The transfer of another male’s semen from one female to the next as a consequence of genitals specialized for sperm removal, is also known as fertilization by proxy, and has been documented in insects (Haubruge, Arnaud, Mignon, and Gage, 1999). If the foreskin makes the human penis a vector for fertilization by proxy, why is the foreskin still there? We assume that during human evolutionary history the incidence of self-cuckoldry was not high enough to offset either the advantages of semen displacement or the advantages of the foreskin, which affords protection of the glans. Indeed, it is possible that the adaptive problems posed by the existence of piggybacking semen from rival males led to compensatory adaptations that incapacitate foreign sperm. For example, it would be interesting to determine if smegma, a glandular discharge that collects under the foreskin and lubricates the glans, has spermicidal properties. Alternatively, because smegma tends to be sticky and viscous it may entrap piggybacking sperm from rival males and minimize self-cuckoldry.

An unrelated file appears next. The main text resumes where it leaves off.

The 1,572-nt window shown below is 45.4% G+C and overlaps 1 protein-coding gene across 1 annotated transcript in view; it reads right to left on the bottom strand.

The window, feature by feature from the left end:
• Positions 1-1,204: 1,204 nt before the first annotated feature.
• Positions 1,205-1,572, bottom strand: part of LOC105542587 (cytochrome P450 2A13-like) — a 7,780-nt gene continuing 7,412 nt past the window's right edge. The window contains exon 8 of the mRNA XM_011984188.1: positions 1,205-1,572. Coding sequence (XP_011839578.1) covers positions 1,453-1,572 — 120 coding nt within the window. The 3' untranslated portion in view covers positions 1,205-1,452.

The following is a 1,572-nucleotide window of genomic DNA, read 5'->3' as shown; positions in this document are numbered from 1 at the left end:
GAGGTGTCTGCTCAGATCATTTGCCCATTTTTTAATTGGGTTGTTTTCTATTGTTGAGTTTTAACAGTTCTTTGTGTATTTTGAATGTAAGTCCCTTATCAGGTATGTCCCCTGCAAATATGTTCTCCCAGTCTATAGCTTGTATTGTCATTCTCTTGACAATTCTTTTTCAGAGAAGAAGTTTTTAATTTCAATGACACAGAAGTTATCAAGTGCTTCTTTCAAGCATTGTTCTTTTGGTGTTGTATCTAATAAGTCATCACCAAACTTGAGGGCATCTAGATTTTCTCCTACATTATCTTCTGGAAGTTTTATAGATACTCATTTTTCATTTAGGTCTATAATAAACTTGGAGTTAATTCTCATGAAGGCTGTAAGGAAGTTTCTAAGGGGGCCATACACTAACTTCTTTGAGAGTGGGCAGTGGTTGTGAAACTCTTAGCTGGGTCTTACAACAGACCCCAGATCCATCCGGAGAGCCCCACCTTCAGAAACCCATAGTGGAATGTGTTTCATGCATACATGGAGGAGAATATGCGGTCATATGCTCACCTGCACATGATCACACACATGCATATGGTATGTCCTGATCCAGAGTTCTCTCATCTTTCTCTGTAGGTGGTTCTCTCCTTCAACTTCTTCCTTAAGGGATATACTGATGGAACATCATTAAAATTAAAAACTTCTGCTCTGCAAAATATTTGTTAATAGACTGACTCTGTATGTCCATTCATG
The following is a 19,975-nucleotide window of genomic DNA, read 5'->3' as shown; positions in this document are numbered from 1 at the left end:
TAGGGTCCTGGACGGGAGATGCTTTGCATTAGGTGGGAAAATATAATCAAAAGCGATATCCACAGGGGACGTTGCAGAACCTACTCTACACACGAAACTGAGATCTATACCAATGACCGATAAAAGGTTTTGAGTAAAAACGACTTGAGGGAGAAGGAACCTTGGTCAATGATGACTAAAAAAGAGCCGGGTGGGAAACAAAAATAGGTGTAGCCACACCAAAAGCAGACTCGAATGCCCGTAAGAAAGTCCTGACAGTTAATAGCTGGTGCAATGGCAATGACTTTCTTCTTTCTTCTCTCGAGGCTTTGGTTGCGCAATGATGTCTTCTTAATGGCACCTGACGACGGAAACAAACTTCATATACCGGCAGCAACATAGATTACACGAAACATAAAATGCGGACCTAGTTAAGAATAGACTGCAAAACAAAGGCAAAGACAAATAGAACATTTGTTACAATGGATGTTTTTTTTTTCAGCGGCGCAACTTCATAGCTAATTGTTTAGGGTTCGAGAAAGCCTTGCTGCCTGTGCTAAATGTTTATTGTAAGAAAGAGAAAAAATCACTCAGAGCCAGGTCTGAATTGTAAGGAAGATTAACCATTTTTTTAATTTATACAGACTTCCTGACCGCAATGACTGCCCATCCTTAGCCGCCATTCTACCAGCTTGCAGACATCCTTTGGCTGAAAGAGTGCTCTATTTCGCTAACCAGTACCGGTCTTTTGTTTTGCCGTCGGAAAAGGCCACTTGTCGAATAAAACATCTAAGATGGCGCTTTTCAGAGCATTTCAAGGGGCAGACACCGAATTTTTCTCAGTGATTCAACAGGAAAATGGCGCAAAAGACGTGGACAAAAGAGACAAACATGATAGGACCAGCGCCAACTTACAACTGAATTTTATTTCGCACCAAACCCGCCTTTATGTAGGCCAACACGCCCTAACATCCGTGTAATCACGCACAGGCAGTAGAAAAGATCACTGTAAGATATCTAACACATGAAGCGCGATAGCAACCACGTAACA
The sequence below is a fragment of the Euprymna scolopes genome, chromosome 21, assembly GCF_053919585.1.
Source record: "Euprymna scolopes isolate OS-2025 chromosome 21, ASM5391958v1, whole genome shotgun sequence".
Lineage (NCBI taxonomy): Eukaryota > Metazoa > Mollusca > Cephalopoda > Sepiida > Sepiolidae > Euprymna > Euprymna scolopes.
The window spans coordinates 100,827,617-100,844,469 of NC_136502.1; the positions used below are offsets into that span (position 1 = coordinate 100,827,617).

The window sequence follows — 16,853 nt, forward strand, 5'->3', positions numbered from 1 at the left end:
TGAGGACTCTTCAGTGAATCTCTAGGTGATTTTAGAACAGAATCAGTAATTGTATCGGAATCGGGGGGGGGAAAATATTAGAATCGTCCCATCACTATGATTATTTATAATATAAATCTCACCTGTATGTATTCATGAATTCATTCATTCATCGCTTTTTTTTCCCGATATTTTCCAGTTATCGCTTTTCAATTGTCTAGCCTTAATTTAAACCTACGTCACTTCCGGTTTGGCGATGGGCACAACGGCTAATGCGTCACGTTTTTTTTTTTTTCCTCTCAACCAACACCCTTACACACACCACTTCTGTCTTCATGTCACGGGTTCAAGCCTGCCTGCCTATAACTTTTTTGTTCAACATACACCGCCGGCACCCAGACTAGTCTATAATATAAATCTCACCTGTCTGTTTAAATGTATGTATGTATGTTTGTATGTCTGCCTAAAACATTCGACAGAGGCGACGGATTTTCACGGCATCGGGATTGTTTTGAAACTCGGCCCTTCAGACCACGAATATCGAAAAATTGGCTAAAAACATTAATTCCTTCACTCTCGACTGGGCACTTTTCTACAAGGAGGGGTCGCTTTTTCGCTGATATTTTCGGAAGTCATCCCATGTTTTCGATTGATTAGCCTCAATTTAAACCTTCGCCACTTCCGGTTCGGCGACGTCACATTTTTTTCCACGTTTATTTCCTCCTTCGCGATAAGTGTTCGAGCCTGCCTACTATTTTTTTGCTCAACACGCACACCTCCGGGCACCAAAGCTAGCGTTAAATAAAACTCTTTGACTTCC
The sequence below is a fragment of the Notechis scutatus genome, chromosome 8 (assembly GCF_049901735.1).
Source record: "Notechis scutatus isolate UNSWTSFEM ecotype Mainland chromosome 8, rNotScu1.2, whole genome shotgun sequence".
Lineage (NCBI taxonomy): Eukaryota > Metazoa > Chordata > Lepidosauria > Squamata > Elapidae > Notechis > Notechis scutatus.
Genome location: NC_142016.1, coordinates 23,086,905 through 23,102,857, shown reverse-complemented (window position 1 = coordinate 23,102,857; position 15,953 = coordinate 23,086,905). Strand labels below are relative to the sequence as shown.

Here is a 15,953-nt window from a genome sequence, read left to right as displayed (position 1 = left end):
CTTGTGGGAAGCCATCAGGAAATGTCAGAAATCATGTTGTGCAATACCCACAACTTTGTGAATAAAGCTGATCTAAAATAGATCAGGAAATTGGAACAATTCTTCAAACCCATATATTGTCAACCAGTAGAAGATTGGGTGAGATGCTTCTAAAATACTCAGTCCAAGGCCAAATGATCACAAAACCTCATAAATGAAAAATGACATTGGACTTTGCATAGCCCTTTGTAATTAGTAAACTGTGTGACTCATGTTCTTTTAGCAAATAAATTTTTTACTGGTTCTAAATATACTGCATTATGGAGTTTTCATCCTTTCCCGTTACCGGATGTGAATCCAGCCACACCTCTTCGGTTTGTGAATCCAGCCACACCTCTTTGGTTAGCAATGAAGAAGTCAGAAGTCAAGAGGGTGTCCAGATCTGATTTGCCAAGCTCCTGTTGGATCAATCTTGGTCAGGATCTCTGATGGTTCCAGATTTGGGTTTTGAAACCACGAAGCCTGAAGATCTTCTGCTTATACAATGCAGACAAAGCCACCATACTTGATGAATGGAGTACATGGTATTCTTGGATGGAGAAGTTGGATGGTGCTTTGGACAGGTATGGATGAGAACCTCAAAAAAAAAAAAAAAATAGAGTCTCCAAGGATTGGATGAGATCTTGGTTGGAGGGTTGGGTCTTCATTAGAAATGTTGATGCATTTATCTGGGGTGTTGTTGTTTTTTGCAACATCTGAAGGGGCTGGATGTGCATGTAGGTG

Adaptations to self-semen displacement
A potential pitfall of the displacement hypothesis is the problem posed by self-semen displacement. If the human penis evolved to displace semen left by other males, what is to prevent this adaptation from displacing the male’s own semen? The data derived from artificial genitals (Gallup et al., 2003) strongly suggest that continued thrusting beyond the point of ejaculation would lead to displacement of the male’s own semen. Therefore, the tenability of the displacement hypothesis is predicated on identifying putative collateral mechanisms that serve to minimize the likelihood of self-semen displacement.